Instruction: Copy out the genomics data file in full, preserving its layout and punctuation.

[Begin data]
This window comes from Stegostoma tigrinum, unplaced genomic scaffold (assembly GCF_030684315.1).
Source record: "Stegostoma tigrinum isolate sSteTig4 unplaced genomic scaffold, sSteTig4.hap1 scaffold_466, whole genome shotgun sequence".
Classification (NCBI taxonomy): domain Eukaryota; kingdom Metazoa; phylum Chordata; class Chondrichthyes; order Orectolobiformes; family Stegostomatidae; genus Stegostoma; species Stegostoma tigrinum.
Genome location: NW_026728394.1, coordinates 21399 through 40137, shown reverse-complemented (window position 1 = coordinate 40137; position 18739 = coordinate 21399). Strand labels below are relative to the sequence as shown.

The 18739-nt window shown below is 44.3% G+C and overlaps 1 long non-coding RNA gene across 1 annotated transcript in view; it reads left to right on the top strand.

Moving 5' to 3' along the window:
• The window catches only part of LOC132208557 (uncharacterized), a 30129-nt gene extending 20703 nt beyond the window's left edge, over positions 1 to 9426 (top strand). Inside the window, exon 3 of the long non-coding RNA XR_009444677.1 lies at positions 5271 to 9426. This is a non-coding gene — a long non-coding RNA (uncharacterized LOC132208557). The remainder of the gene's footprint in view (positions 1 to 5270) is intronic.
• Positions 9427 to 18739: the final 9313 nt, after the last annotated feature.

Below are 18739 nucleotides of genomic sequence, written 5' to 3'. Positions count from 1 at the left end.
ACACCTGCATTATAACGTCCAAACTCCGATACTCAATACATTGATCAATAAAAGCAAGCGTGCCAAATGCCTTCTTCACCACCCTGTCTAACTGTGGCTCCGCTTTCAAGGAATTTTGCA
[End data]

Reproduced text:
This window comes from Stegostoma tigrinum, unplaced genomic scaffold (assembly GCF_030684315.1).
Source record: "Stegostoma tigrinum isolate sSteTig4 unplaced genomic scaffold, sSteTig4.hap1 scaffold_466, whole genome shotgun sequence".
Classification (NCBI taxonomy): domain Eukaryota; kingdom Metazoa; phylum Chordata; class Chondrichthyes; order Orectolobiformes; family Stegostomatidae; genus Stegostoma; species Stegostoma tigrinum.
Genome location: NW_026728394.1, coordinates 21399 through 40137, shown reverse-complemented (window position 1 = coordinate 40137; position 18739 = coordinate 21399). Strand labels below are relative to the sequence as shown.

The 18739-nt window shown below is 44.3% G+C and overlaps 1 long non-coding RNA gene across 1 annotated transcript in view; it reads left to right on the top strand.

Moving 5' to 3' along the window:
• The window catches only part of LOC132208557 (uncharacterized), a 30129-nt gene extending 20703 nt beyond the window's left edge, over positions 1 to 9426 (top strand). Inside the window, exon 3 of the long non-coding RNA XR_009444677.1 lies at positions 5271 to 9426. This is a non-coding gene — a long non-coding RNA (uncharacterized LOC132208557). The remainder of the gene's footprint in view (positions 1 to 5270) is intronic.
• Positions 9427 to 18739: the final 9313 nt, after the last annotated feature.

Below are 18739 nucleotides of genomic sequence, written 5' to 3'. Positions count from 1 at the left end.
ACACCTGCATTATAACGTCCAAACTCCGATACTCAATACATTGATCAATAAAAGCAAGCGTGCCAAATGCCTTCTTCACCACCCTGTCTAACTGTGGCTCCGCTTTCAAGGAATTTTGCA